The Sitzer/Burnett lawsuit has gone to trial. If you’re a real estate agent and don’t know about these commission lawsuits, you’ve been living under a rock and need to get educated. 

Yes, I’m being a little forward here. This is the biggest piece of litigation the real estate industry has seen for decades. 

Last week—the week of October 16th—the first of the two commission lawsuits went to trial. Opening arguments were made on October 17th. The trial is set to last up until November 3rd with a verdict predicted on November 6th.

As a real estate professional, it’s important for you to stay up to date on these lawsuits so you can answer questions from your database. We’ve already seen questions from consumers asking about these commission lawsuits, and asking if they have to pay a buyer agent. This is going to come up in conversations with both clients and prospects. 

As for what you should be doing as a professional—well, there are three things every real estate agent who is serious about their business should be doing in light of these lawsuits. 

#1—Get clear on your plan to generate listings. 

You’ve heard it before. You got to list to last. You have to list to exist. If you don’t have a listing-focused business—if you don’t have a plan to bring in more listings at scale constantly every week, every month—then you’re losing control of your business. 

When you list homes, you have control. Think about what it’s like having offered deadlines to deal with. Some of these agents are out there, they come up with these knucklehead deadlines: “Hey, nine o’clock on Sunday, we’re going to be reviewing offers.” 

When you list the home, you can advise the seller when to set the deadline, and you could say something like “We’ll set a deadline of Monday, let me review everything, and let’s talk on Tuesday” to handle things during normal business hours like a true professional—instead of coming up with a cockamamie, ludicrous deadline that gets everyone all riled up. 

I would have a specific listing plan in your business plan for 2024, complete with how you’re going to generate X number of listings per month. 

Our team goal is to eventually get to a hundred listings per month, and we’ve set a number for this quarter and for the first quarter of 2024. We have a game plan here to do this. And that should be part of your business plan, too. 

#2—Make time for self-evaluation

How strong are your scripts? How strong are your objection-handling skills? Because this is going to be coming up. 

It’s no different from “Hey, will you cut your commission for me?” It’s actually a very similar conversation. Are you ready to explain to potential sellers and buyers how you’re going to be compensated for your work? Because if you’re not, you’re going to get run over by the people who know the law and know the cases, depending on how this ruling goes.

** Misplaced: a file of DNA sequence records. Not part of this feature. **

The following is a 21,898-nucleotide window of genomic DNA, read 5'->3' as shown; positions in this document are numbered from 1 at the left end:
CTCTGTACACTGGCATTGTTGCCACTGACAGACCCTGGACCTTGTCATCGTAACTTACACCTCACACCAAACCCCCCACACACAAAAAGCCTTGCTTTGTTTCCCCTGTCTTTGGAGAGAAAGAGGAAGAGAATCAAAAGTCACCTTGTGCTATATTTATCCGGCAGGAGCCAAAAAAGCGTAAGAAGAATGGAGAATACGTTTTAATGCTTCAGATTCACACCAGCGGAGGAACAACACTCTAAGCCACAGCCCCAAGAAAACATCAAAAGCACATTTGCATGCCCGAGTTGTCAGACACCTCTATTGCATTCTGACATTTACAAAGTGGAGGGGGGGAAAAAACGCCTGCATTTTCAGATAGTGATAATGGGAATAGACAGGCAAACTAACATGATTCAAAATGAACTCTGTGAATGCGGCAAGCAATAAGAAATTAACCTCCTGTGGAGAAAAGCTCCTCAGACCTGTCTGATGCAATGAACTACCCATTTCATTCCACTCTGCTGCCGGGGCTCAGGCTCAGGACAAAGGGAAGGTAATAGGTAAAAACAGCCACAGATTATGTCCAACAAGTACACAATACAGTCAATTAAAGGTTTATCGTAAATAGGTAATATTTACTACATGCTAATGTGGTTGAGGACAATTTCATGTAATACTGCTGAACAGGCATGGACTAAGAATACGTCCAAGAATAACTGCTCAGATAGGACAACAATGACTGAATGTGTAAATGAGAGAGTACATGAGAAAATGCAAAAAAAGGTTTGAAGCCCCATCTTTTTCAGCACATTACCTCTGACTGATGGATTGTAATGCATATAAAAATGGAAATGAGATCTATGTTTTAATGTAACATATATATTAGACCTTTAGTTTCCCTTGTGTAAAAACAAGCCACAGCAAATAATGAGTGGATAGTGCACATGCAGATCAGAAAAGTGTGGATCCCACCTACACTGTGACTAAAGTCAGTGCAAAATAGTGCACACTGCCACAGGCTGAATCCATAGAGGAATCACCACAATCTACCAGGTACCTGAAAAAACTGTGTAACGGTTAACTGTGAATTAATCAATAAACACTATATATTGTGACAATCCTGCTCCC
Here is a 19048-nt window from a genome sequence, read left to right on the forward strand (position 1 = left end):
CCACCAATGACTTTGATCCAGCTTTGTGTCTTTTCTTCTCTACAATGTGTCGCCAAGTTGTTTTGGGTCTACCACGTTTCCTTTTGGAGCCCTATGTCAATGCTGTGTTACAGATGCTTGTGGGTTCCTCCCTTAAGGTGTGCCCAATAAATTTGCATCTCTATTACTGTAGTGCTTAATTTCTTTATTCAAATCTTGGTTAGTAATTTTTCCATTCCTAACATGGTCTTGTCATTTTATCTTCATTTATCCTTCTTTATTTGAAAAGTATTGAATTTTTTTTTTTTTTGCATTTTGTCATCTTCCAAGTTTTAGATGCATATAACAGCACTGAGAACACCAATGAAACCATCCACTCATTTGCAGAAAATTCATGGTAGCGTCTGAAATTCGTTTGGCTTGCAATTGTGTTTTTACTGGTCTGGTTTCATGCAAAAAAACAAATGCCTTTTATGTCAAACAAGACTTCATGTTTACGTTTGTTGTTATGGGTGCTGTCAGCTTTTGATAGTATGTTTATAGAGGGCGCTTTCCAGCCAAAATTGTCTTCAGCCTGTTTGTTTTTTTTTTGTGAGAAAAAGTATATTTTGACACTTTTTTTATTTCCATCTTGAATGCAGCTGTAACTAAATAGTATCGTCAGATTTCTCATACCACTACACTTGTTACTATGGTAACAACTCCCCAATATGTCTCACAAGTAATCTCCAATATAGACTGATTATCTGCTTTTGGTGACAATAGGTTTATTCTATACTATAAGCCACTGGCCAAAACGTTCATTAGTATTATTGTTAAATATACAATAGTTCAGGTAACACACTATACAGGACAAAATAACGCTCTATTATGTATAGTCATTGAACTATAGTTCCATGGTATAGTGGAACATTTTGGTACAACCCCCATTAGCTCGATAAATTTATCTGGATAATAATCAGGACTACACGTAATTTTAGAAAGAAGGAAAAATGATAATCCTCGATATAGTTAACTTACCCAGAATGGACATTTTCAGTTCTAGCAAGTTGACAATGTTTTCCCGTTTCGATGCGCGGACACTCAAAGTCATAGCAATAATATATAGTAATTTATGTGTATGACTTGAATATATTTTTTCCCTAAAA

But forget the ruling for now. Let’s look at what these other major companies have already done. RE/MAX, Anywhere, NAR, they’ve all said, “Hey, you don’t have to offer buyer compensation anymore.” Bright MLS did the same thing, and it’s the second-largest MLS. And starting January 1, the Real Estate Board of New York (REBNY) will prevent listing brokers from paying buyer agents. Instead, sellers will be required to offer commissions directly, with the listing agreement clearly outlining the seller’s offer of compensation to the buyer’s agent. 

So you have to have skill-building in your business plan—a clear skill-building strategy that addresses how you’re going to handle these objections more effectively. 

#3—Ask yourself, how strong is your appointment? 

Are you delivering the appointment when you meet with a seller? Or when you meet with a buyer with conviction, are you setting the expectations upfront? 

Are you doing the things you know you need to do right at the first meeting in order to— 

  1. Get them to be on your side
  2. Win the business, and 
  3. Be able to navigate all this so you get compensated for the work you’re putting in?

There’s a little self-evaluation here. You have three things to be thinking about in light of these commission lawsuits. And if you’re not focused on how you’re generating listings, how you’re handling these objections, and how strong your appointments are so you can almost eliminate the objection before it comes up, you might be primed for disruption once this lawsuit has moved forward.